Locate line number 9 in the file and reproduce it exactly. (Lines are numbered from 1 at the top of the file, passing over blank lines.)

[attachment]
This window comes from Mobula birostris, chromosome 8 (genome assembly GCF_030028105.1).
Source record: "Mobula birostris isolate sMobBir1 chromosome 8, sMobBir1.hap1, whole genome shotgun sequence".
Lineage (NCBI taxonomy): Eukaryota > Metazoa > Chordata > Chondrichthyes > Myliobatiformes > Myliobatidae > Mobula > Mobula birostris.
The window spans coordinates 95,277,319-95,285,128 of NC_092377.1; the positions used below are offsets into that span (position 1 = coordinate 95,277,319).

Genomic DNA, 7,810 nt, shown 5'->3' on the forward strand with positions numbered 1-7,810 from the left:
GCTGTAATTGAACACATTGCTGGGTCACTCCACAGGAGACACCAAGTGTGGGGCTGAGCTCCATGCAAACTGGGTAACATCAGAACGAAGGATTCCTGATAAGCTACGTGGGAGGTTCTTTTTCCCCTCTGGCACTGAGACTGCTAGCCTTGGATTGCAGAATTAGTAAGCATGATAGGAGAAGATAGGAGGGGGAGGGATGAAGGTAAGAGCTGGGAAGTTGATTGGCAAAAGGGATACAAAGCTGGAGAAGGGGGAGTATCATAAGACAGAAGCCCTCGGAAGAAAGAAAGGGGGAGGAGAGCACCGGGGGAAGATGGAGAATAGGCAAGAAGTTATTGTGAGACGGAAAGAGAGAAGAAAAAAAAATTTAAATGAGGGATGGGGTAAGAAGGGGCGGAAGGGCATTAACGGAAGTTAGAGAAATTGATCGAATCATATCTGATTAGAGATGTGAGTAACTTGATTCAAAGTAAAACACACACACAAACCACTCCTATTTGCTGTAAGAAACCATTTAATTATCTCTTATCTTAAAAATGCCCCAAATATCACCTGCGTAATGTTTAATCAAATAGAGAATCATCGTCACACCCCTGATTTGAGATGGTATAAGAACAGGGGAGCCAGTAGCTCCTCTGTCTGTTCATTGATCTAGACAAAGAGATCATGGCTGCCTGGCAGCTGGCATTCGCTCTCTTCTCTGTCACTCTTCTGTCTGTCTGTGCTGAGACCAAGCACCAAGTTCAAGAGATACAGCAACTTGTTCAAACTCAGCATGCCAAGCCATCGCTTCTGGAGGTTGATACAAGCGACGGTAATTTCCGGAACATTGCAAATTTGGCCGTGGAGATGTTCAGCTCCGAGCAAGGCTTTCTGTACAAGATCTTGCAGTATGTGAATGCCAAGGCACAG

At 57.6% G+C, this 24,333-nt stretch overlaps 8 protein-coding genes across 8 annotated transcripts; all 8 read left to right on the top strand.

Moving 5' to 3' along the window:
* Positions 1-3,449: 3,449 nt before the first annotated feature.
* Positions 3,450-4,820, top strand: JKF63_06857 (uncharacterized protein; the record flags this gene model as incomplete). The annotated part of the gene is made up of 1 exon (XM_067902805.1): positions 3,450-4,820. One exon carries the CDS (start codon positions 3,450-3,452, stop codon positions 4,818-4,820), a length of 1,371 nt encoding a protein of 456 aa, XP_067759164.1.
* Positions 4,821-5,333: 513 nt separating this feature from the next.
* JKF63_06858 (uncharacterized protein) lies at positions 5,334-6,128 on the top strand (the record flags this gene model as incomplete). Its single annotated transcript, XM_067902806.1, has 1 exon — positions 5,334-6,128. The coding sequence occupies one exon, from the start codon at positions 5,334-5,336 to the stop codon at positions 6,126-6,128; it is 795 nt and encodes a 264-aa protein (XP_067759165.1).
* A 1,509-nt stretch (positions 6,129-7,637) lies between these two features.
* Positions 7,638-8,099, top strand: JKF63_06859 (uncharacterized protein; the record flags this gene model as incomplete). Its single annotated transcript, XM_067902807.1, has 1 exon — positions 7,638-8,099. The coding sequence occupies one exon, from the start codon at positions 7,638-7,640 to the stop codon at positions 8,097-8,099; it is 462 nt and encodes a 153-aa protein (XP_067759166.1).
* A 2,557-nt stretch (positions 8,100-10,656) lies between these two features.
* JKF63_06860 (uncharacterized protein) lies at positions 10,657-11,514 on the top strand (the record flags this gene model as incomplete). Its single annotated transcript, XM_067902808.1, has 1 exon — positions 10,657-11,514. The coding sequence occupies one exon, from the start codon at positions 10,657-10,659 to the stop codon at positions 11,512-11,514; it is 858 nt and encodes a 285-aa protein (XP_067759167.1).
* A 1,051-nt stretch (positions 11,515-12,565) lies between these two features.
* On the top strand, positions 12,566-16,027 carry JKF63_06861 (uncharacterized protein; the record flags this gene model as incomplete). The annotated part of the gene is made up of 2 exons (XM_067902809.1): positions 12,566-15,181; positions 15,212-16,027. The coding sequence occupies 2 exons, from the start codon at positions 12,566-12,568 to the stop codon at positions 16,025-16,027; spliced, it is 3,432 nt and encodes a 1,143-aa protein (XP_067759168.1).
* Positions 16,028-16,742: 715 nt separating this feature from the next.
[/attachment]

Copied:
* Positions 1-3,449: 3,449 nt before the first annotated feature.